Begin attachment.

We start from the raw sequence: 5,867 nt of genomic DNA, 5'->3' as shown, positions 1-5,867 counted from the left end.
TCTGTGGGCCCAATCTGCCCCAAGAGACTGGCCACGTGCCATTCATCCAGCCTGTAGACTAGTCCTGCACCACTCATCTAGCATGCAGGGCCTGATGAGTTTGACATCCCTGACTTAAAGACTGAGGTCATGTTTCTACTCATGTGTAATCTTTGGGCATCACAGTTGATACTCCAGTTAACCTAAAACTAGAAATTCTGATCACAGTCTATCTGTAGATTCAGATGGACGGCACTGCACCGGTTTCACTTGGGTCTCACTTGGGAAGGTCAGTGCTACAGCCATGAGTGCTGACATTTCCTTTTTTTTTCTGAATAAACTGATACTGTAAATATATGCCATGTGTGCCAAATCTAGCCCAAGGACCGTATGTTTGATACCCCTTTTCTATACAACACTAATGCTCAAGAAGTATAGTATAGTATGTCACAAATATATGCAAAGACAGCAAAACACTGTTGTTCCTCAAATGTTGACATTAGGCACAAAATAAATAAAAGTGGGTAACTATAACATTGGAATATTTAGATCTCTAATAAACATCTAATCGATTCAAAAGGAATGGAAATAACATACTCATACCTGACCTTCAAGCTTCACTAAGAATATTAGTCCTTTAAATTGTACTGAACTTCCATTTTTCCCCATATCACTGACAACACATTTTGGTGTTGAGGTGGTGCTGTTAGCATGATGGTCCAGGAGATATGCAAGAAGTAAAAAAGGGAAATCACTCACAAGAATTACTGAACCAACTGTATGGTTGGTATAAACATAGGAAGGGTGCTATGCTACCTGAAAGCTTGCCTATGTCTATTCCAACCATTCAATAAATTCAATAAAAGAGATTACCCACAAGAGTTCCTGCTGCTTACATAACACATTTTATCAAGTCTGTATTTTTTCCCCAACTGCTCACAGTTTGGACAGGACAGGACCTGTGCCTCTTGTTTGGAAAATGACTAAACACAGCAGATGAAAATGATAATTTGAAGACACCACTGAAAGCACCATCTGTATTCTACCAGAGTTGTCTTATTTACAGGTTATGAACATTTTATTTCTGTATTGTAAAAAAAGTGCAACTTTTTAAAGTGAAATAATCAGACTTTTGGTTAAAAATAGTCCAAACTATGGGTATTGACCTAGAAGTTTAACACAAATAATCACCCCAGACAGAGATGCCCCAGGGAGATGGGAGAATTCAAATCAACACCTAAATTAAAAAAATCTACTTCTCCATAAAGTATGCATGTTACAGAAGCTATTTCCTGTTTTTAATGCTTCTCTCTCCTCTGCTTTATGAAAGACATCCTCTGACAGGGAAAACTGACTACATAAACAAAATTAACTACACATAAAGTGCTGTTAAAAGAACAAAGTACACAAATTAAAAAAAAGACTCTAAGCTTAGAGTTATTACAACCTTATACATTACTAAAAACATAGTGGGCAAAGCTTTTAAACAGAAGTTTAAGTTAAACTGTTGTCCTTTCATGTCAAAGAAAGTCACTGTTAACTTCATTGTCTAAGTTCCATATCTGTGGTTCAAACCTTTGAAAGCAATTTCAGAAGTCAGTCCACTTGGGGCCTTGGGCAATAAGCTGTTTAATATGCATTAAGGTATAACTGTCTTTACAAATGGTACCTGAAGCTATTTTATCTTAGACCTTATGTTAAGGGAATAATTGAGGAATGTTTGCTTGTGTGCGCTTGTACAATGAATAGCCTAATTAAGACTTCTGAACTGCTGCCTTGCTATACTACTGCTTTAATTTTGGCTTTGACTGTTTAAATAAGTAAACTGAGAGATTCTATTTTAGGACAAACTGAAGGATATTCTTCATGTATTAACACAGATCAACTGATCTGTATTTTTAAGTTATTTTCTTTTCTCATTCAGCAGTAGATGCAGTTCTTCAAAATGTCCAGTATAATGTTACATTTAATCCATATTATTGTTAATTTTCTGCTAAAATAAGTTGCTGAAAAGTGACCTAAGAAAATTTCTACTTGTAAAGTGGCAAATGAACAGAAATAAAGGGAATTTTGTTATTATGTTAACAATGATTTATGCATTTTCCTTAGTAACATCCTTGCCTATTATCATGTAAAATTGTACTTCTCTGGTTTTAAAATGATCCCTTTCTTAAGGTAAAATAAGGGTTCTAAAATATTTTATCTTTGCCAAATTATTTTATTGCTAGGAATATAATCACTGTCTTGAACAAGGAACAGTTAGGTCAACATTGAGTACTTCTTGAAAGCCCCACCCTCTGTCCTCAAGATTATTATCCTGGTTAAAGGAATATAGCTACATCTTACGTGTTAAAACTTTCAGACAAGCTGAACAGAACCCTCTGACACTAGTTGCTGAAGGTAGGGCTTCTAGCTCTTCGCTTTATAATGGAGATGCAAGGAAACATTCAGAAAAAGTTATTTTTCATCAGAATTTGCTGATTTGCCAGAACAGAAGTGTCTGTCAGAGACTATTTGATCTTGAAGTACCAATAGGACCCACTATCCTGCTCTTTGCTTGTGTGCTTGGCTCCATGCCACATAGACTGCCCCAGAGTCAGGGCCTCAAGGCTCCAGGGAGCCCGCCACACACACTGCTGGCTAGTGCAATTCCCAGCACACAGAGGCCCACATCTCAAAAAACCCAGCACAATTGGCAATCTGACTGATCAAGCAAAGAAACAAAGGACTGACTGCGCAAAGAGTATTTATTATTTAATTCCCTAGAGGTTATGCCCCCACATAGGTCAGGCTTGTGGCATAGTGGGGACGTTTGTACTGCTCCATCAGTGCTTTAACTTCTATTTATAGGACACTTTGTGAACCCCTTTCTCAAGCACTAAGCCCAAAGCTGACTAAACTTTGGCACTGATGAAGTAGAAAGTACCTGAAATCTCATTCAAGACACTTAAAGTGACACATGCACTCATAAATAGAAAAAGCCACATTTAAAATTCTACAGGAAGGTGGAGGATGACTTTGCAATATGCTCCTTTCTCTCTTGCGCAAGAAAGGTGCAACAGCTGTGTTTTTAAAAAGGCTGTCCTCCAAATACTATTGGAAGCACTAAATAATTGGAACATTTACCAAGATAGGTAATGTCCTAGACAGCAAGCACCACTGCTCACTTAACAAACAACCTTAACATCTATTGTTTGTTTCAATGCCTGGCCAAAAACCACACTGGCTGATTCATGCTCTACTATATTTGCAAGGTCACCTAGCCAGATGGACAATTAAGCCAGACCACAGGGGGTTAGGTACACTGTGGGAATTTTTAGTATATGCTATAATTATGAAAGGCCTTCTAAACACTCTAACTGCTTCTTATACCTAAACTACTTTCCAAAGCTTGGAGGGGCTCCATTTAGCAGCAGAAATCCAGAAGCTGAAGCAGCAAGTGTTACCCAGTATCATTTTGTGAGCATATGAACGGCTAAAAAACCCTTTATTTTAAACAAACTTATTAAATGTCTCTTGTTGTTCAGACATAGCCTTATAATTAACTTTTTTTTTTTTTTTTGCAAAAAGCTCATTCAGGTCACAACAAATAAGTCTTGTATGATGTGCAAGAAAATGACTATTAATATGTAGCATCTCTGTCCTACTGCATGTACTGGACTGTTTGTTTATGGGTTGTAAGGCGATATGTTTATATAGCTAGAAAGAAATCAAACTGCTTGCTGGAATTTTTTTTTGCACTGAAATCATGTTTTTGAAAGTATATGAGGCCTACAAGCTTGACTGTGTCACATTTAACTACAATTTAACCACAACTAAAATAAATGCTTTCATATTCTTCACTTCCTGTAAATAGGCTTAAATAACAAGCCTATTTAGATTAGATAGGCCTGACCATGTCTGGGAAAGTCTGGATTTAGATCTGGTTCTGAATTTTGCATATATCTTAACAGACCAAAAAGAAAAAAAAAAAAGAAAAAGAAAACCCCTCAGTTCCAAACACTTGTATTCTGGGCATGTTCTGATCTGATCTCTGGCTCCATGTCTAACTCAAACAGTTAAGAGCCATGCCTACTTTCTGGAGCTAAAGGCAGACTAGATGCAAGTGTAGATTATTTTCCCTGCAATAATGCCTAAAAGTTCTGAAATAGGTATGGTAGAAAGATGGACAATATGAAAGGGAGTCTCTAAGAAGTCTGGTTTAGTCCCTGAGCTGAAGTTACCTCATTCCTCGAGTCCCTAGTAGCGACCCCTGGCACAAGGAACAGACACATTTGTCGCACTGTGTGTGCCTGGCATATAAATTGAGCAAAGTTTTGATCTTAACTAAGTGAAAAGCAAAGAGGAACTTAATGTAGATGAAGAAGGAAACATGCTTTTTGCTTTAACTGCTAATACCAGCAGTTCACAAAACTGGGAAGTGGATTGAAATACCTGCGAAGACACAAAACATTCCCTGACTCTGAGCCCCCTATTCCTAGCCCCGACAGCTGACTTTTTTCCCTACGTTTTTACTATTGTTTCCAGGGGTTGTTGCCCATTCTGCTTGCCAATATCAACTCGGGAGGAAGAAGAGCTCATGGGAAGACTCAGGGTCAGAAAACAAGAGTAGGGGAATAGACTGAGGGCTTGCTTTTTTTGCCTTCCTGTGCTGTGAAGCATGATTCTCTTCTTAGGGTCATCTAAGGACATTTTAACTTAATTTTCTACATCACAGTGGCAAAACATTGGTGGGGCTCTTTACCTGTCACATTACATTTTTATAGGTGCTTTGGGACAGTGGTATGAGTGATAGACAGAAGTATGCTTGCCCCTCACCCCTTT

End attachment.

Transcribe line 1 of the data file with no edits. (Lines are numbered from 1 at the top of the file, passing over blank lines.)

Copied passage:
We start from the raw sequence: 5,867 nt of genomic DNA, 5'->3' as shown, positions 1-5,867 counted from the left end.